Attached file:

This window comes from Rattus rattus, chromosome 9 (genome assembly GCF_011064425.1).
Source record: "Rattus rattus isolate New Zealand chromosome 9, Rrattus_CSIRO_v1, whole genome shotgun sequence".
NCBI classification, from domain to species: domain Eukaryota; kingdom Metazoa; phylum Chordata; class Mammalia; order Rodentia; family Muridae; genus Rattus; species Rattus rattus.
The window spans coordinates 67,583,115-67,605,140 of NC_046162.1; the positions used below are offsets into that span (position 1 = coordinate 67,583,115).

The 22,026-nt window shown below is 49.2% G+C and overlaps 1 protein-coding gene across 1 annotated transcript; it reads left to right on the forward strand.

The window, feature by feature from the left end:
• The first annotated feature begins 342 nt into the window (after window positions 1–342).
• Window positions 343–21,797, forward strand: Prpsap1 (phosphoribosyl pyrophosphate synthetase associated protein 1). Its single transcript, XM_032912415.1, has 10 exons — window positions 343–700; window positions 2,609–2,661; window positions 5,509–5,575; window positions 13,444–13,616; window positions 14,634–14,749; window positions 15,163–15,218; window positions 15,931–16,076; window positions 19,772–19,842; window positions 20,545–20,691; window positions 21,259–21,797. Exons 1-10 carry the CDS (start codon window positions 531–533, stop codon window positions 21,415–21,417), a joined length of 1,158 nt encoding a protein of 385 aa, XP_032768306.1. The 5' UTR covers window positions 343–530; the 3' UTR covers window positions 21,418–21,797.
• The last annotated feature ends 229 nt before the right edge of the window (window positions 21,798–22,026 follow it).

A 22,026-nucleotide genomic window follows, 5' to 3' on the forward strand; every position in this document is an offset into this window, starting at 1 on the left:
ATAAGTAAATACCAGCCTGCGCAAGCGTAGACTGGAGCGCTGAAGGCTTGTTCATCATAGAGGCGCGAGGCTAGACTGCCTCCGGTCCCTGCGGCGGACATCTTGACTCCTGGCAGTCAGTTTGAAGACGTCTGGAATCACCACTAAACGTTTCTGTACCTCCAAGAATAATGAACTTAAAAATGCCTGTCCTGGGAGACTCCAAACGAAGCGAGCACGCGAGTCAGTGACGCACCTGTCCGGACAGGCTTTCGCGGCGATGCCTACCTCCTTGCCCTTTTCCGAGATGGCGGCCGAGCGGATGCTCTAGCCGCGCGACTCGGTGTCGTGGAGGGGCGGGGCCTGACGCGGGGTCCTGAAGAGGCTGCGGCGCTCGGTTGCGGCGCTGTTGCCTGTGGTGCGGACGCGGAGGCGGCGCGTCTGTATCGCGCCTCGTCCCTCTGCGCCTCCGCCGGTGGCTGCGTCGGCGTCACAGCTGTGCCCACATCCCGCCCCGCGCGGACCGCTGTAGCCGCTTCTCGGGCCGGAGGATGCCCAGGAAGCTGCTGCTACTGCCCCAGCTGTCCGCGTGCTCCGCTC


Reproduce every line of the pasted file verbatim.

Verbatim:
This window comes from Rattus rattus, chromosome 9 (genome assembly GCF_011064425.1).
Source record: "Rattus rattus isolate New Zealand chromosome 9, Rrattus_CSIRO_v1, whole genome shotgun sequence".
NCBI classification, from domain to species: domain Eukaryota; kingdom Metazoa; phylum Chordata; class Mammalia; order Rodentia; family Muridae; genus Rattus; species Rattus rattus.
The window spans coordinates 67,583,115-67,605,140 of NC_046162.1; the positions used below are offsets into that span (position 1 = coordinate 67,583,115).

The 22,026-nt window shown below is 49.2% G+C and overlaps 1 protein-coding gene across 1 annotated transcript; it reads left to right on the forward strand.

The window, feature by feature from the left end:
• The first annotated feature begins 342 nt into the window (after window positions 1–342).
• Window positions 343–21,797, forward strand: Prpsap1 (phosphoribosyl pyrophosphate synthetase associated protein 1). Its single transcript, XM_032912415.1, has 10 exons — window positions 343–700; window positions 2,609–2,661; window positions 5,509–5,575; window positions 13,444–13,616; window positions 14,634–14,749; window positions 15,163–15,218; window positions 15,931–16,076; window positions 19,772–19,842; window positions 20,545–20,691; window positions 21,259–21,797. Exons 1-10 carry the CDS (start codon window positions 531–533, stop codon window positions 21,415–21,417), a joined length of 1,158 nt encoding a protein of 385 aa, XP_032768306.1. The 5' UTR covers window positions 343–530; the 3' UTR covers window positions 21,418–21,797.
• The last annotated feature ends 229 nt before the right edge of the window (window positions 21,798–22,026 follow it).

A 22,026-nucleotide genomic window follows, 5' to 3' on the forward strand; every position in this document is an offset into this window, starting at 1 on the left:
ATAAGTAAATACCAGCCTGCGCAAGCGTAGACTGGAGCGCTGAAGGCTTGTTCATCATAGAGGCGCGAGGCTAGACTGCCTCCGGTCCCTGCGGCGGACATCTTGACTCCTGGCAGTCAGTTTGAAGACGTCTGGAATCACCACTAAACGTTTCTGTACCTCCAAGAATAATGAACTTAAAAATGCCTGTCCTGGGAGACTCCAAACGAAGCGAGCACGCGAGTCAGTGACGCACCTGTCCGGACAGGCTTTCGCGGCGATGCCTACCTCCTTGCCCTTTTCCGAGATGGCGGCCGAGCGGATGCTCTAGCCGCGCGACTCGGTGTCGTGGAGGGGCGGGGCCTGACGCGGGGTCCTGAAGAGGCTGCGGCGCTCGGTTGCGGCGCTGTTGCCTGTGGTGCGGACGCGGAGGCGGCGCGTCTGTATCGCGCCTCGTCCCTCTGCGCCTCCGCCGGTGGCTGCGTCGGCGTCACAGCTGTGCCCACATCCCGCCCCGCGCGGACCGCTGTAGCCGCTTCTCGGGCCGGAGGATGCCCAGGAAGCTGCTGCTACTGCCCCAGCTGTCCGCGTGCTCCGCTC